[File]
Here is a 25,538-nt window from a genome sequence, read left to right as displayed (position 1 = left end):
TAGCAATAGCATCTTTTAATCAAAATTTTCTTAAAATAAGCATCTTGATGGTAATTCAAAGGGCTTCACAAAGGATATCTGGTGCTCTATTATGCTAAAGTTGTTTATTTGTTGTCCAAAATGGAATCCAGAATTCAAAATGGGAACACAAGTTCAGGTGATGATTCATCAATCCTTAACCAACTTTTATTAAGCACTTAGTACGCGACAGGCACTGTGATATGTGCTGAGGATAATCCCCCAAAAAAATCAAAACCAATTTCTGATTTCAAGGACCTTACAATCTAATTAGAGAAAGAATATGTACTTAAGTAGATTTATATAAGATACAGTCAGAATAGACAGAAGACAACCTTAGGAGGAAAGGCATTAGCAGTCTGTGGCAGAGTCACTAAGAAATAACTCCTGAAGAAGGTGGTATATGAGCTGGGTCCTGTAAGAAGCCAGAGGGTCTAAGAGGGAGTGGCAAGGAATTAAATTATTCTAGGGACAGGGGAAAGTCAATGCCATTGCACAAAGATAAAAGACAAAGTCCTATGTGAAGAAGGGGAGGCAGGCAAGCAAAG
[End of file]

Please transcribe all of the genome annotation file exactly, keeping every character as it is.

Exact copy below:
Here is a 25,538-nt window from a genome sequence, read left to right as displayed (position 1 = left end):
TAGCAATAGCATCTTTTAATCAAAATTTTCTTAAAATAAGCATCTTGATGGTAATTCAAAGGGCTTCACAAAGGATATCTGGTGCTCTATTATGCTAAAGTTGTTTATTTGTTGTCCAAAATGGAATCCAGAATTCAAAATGGGAACACAAGTTCAGGTGATGATTCATCAATCCTTAACCAACTTTTATTAAGCACTTAGTACGCGACAGGCACTGTGATATGTGCTGAGGATAATCCCCCAAAAAAATCAAAACCAATTTCTGATTTCAAGGACCTTACAATCTAATTAGAGAAAGAATATGTACTTAAGTAGATTTATATAAGATACAGTCAGAATAGACAGAAGACAACCTTAGGAGGAAAGGCATTAGCAGTCTGTGGCAGAGTCACTAAGAAATAACTCCTGAAGAAGGTGGTATATGAGCTGGGTCCTGTAAGAAGCCAGAGGGTCTAAGAGGGAGTGGCAAGGAATTAAATTATTCTAGGGACAGGGGAAAGTCAATGCCATTGCACAAAGATAAAAGACAAAGTCCTATGTGAAGAAGGGGAGGCAGGCAAGCAAAG